The content of this page was written and posted in July 2016. It is important to acknowledge that information and circumstances may have changed since the time of publication.
The Open University continues to focus research on issues of migration and narratives from those with backgrounds of seeking asylum. The Covid Chronicles from the Margins project explores the experience of the Covid-19 pandemic from the perspectives of creative asylum-seekers, refugees and migrants in the UK and around the world.
While the refugee crisis in the Mediterranean seems calmer than this time last year, the policy and political crisis it’s created in Europe remains largely unresolved – and thousands of people are caught in the middle.
Some 57,000 refugees remain trapped in Greece, waiting for asylum claims to be processed. Several thousand live in camps on the small island of Lesvos in the Aegean Sea, which for many fleeing the Middle East has become a gateway to Europe.
Fewer refugees are arriving there since the EU struck a deal with Turkey to stem the flow of refugees via the Aegean, but the slow implementation of the Relocation Scheme and the low number of departures to other EU member states has dragged waiting times out from an anticipated eight weeks to six months or more.
As one Syrian refugee I met told me: “We are in purgatory here.”
Moria is an identification and registration centre with adjoining camp, a forbidding place surrounded by barbed wire and patrolling security guards. It’s the first place refugees are taken on arrival in Lesvos, and is where they’re assessed to see if they’re entitled to protection under international asylum laws.
There aren’t any official figures, but there may be as many as 4,000 refugees in Moria camp. It has operated as a detention centre, and people couldn’t leave it; now, largely due to pressure from NGOs, they can leave the camp, but not the town of Mytilini.
On my most recent fieldwork trip in early June, it became clear that conditions in Moria and in Kara Tepe are getting worse. Basic needs are not being met. Rubbish, poor sanitation and food, and protracted waiting, make conditions unbearable.
As a young Syrian told us:
When we arrived in Moria they gave us a visa for six months and directed us to the European Asylum Support Office relocation scheme, but we are now stuck here … we should not have registered – just smuggled ourselves onto the boat [to Athens] and taken our chances.
In recent weeks, violent outbreaks between security guards and refugees have broken out over camp conditions and poor treatment. Tear gas was used during protests over a child being hit by a guard. I am regularly sent videos of protests and fights inside Moria via WhatsApp and am asked to post these to let the world know about the deteriorating conditions in the camp. This kind of “digital witnessing” is common among refugees using smartphones.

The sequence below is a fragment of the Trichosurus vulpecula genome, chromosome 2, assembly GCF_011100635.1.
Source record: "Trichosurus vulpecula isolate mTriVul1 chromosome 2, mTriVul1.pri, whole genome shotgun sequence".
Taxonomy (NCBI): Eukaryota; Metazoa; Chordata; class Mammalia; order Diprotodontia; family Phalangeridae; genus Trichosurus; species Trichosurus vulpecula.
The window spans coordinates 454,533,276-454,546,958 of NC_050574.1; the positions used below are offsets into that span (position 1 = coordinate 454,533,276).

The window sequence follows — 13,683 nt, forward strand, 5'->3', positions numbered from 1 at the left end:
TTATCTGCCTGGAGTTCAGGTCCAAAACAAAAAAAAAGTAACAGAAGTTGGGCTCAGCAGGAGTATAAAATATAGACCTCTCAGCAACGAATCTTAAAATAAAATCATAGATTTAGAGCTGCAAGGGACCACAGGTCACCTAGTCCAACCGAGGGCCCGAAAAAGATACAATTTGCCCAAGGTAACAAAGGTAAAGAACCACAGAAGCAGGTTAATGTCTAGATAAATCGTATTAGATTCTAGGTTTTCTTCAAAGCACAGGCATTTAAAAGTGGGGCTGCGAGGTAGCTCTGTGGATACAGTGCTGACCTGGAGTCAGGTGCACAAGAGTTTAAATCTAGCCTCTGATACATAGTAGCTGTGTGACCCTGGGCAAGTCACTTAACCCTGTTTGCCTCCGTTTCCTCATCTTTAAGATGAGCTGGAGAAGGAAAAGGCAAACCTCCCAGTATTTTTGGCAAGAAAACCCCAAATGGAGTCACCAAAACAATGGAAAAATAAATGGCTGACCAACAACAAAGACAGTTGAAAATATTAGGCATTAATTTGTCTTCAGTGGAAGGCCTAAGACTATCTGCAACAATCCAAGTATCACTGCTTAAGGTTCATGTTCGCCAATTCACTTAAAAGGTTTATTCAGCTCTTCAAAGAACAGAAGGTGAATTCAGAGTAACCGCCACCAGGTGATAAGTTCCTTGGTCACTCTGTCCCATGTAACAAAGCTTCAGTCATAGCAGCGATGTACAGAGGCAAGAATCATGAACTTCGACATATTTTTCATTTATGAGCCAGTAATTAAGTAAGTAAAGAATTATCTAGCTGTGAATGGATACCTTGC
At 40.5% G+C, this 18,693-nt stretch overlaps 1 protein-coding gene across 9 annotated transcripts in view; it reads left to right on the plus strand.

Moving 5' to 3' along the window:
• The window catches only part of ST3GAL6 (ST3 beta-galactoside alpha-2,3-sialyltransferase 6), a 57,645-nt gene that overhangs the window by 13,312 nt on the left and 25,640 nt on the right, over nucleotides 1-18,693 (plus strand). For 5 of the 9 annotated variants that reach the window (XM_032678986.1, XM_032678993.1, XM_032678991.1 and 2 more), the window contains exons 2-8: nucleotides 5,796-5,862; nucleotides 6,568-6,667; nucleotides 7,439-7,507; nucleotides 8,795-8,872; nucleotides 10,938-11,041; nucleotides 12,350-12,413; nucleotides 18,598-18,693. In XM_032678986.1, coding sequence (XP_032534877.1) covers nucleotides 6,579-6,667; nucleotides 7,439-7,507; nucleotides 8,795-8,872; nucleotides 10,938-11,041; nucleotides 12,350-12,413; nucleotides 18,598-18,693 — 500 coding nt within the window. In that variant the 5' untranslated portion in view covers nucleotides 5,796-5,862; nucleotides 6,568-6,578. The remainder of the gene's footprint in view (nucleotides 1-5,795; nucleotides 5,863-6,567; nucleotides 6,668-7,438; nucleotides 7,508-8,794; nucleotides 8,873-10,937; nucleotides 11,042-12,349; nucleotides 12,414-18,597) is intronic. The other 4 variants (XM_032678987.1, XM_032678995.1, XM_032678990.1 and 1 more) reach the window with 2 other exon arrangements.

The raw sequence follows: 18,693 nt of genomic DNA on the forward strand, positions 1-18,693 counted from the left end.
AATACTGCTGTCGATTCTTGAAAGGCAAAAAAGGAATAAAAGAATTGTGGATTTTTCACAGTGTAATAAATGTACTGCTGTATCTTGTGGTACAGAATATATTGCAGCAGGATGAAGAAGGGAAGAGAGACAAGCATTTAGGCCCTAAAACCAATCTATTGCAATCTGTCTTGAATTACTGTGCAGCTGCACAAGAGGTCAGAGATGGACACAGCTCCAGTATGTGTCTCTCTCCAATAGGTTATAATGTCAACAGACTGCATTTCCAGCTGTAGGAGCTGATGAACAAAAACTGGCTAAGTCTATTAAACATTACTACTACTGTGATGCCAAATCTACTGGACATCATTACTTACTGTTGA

But the long, uncertain wait leads to frustration. Fights are also breaking out among refugees. The tensions will only rise in the heat of the summer.
Trust and community
Pikpa Camp is entirely different. It offers shelter to around 80 of the most vulnerable refugees (about 20 of them children) with medical issues. Run entirely by volunteers, it depends on donations. It is an open camp, and people can come and go as they please – but some people never go out. One group of women are too afraid to ever leave their tent.
Pikpa provides psychological support for those suffering trauma or the after effects of rape or torture. They also help people with their papers and the complex process of seeking asylum.
Occupying the site of a former children’s summer camp, Pipka is a pleasant environment. There is a strong sense of trust and community. Most people have a role. We met one young Kurdish Syrian man who was the camp cook, barber, poet and singer.
But even in these relatively hospitable conditions, many living at Pikpa are inevitably depressed or traumatised. They have lost loved ones, and families are dispersed.
One young unaccompanied minor was entrusted to another family by his mother, only to be abandoned. His mother paid a lot of money so he could escape after his two brothers were killed; she remains in Aleppo with his younger sister and disabled brother. He’s depressed and scared, and feels he has let his mother down.
Finding another way
While women and children (especially unaccompanied and separated children) make up a growing percentage of refugees on the island, many physically fit young men grow impatient with the wait.
Every day, as the boats in the harbour in Mytilini prepare to leave for Athens, scores of young men keep watch and wait for an opportunity to stow away to get to Athens and then on to Germany or Norway or Canada (no-one mentions France or the UK).
A young Pakistani man told us that he hid in a container six times and was arrested every time. With a laugh, he said he would keep trying. Some try and fail every day, but they have more hope than those stuck in the camps.
Many locals fear that thousands of refugees will remain in limbo in Lesvos indefinitely, and that the world is simply looking the other way.
It remains to be seen whether visa-free EU travel for Turkish citizens will take effect as it’s meant to in July. If it doesn’t, the deal could break down, and Lesvos will see new arrivals on its shores and once again the camps will fill up fast. And if it does go ahead, then the deal, which has highly dubious legal and ethical foundations, will succeed in shunting the EU’s refugee crisis to Turkey. Either way, the problem will not be solved.
This blog post is part of Society Matters. The blog seeks to inform, stimulate and challenge our understanding of this changing world and of our humbling role within it.
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